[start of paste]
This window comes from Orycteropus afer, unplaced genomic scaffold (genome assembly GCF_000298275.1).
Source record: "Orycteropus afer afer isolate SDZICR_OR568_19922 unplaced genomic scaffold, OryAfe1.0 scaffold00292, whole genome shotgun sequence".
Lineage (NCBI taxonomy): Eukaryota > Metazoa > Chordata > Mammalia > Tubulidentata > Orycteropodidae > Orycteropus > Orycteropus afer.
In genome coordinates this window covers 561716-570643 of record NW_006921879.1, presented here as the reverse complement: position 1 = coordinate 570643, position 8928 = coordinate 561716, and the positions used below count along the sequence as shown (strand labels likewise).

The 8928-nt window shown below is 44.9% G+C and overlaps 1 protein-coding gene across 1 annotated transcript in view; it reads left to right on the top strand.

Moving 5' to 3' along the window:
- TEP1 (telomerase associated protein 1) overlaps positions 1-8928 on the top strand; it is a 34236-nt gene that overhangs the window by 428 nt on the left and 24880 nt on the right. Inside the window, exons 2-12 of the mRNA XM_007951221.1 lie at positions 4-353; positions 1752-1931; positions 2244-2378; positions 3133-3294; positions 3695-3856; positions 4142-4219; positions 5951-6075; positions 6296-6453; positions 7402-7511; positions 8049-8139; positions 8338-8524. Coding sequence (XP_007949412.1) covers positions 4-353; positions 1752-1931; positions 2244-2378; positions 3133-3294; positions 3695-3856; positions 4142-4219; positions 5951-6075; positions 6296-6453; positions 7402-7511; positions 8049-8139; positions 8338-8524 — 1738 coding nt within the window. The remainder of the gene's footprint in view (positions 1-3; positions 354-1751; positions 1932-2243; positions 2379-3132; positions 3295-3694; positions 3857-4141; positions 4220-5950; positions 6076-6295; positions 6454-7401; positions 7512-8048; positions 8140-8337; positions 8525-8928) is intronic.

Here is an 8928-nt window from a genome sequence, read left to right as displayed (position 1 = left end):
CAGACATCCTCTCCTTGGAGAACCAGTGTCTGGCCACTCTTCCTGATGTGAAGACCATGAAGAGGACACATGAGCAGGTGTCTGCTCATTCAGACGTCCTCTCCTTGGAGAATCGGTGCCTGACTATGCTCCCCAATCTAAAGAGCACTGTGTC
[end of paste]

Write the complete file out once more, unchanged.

This window comes from Orycteropus afer, unplaced genomic scaffold (genome assembly GCF_000298275.1).
Source record: "Orycteropus afer afer isolate SDZICR_OR568_19922 unplaced genomic scaffold, OryAfe1.0 scaffold00292, whole genome shotgun sequence".
Lineage (NCBI taxonomy): Eukaryota > Metazoa > Chordata > Mammalia > Tubulidentata > Orycteropodidae > Orycteropus > Orycteropus afer.
In genome coordinates this window covers 561716-570643 of record NW_006921879.1, presented here as the reverse complement: position 1 = coordinate 570643, position 8928 = coordinate 561716, and the positions used below count along the sequence as shown (strand labels likewise).

The 8928-nt window shown below is 44.9% G+C and overlaps 1 protein-coding gene across 1 annotated transcript in view; it reads left to right on the top strand.

Moving 5' to 3' along the window:
- TEP1 (telomerase associated protein 1) overlaps positions 1-8928 on the top strand; it is a 34236-nt gene that overhangs the window by 428 nt on the left and 24880 nt on the right. Inside the window, exons 2-12 of the mRNA XM_007951221.1 lie at positions 4-353; positions 1752-1931; positions 2244-2378; positions 3133-3294; positions 3695-3856; positions 4142-4219; positions 5951-6075; positions 6296-6453; positions 7402-7511; positions 8049-8139; positions 8338-8524. Coding sequence (XP_007949412.1) covers positions 4-353; positions 1752-1931; positions 2244-2378; positions 3133-3294; positions 3695-3856; positions 4142-4219; positions 5951-6075; positions 6296-6453; positions 7402-7511; positions 8049-8139; positions 8338-8524 — 1738 coding nt within the window. The remainder of the gene's footprint in view (positions 1-3; positions 354-1751; positions 1932-2243; positions 2379-3132; positions 3295-3694; positions 3857-4141; positions 4220-5950; positions 6076-6295; positions 6454-7401; positions 7512-8048; positions 8140-8337; positions 8525-8928) is intronic.

Here is an 8928-nt window from a genome sequence, read left to right as displayed (position 1 = left end):
CAGACATCCTCTCCTTGGAGAACCAGTGTCTGGCCACTCTTCCTGATGTGAAGACCATGAAGAGGACACATGAGCAGGTGTCTGCTCATTCAGACGTCCTCTCCTTGGAGAATCGGTGCCTGACTATGCTCCCCAATCTAAAGAGCACTGTGTC